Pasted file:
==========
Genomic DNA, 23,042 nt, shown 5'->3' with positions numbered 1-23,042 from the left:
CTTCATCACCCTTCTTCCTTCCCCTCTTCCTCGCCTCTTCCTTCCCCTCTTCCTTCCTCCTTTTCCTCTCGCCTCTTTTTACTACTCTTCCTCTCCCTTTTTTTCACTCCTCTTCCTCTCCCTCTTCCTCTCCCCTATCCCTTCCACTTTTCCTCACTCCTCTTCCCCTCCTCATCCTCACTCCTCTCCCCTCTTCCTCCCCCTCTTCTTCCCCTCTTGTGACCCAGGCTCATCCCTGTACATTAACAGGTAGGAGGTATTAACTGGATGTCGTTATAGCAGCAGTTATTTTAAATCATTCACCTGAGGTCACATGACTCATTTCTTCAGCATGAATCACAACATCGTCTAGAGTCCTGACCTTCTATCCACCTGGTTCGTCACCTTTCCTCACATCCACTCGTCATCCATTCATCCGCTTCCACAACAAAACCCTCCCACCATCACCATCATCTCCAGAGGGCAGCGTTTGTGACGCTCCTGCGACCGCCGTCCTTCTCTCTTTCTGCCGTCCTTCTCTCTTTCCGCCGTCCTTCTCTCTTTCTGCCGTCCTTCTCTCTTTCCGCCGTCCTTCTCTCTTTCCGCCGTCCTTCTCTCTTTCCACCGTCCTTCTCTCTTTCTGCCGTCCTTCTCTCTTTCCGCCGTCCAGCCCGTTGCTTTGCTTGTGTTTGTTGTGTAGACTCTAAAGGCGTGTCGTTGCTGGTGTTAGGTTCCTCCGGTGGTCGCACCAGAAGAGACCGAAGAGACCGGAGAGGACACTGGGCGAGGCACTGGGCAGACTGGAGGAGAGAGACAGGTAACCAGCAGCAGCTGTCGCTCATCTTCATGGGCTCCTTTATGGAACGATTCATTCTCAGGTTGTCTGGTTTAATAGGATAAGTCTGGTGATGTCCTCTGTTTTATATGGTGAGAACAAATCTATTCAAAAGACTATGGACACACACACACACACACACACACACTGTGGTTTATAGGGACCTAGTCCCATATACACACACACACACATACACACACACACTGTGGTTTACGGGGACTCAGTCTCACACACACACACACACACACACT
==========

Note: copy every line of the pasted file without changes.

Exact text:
Genomic DNA, 23,042 nt, shown 5'->3' with positions numbered 1-23,042 from the left:
CTTCATCACCCTTCTTCCTTCCCCTCTTCCTCGCCTCTTCCTTCCCCTCTTCCTTCCTCCTTTTCCTCTCGCCTCTTTTTACTACTCTTCCTCTCCCTTTTTTTCACTCCTCTTCCTCTCCCTCTTCCTCTCCCCTATCCCTTCCACTTTTCCTCACTCCTCTTCCCCTCCTCATCCTCACTCCTCTCCCCTCTTCCTCCCCCTCTTCTTCCCCTCTTGTGACCCAGGCTCATCCCTGTACATTAACAGGTAGGAGGTATTAACTGGATGTCGTTATAGCAGCAGTTATTTTAAATCATTCACCTGAGGTCACATGACTCATTTCTTCAGCATGAATCACAACATCGTCTAGAGTCCTGACCTTCTATCCACCTGGTTCGTCACCTTTCCTCACATCCACTCGTCATCCATTCATCCGCTTCCACAACAAAACCCTCCCACCATCACCATCATCTCCAGAGGGCAGCGTTTGTGACGCTCCTGCGACCGCCGTCCTTCTCTCTTTCTGCCGTCCTTCTCTCTTTCCGCCGTCCTTCTCTCTTTCTGCCGTCCTTCTCTCTTTCCGCCGTCCTTCTCTCTTTCCGCCGTCCTTCTCTCTTTCCACCGTCCTTCTCTCTTTCTGCCGTCCTTCTCTCTTTCCGCCGTCCAGCCCGTTGCTTTGCTTGTGTTTGTTGTGTAGACTCTAAAGGCGTGTCGTTGCTGGTGTTAGGTTCCTCCGGTGGTCGCACCAGAAGAGACCGAAGAGACCGGAGAGGACACTGGGCGAGGCACTGGGCAGACTGGAGGAGAGAGACAGGTAACCAGCAGCAGCTGTCGCTCATCTTCATGGGCTCCTTTATGGAACGATTCATTCTCAGGTTGTCTGGTTTAATAGGATAAGTCTGGTGATGTCCTCTGTTTTATATGGTGAGAACAAATCTATTCAAAAGACTATGGACACACACACACACACACACACACACTGTGGTTTATAGGGACCTAGTCCCATATACACACACACACACATACACACACACACTGTGGTTTACGGGGACTCAGTCTCACACACACACACACACACACACT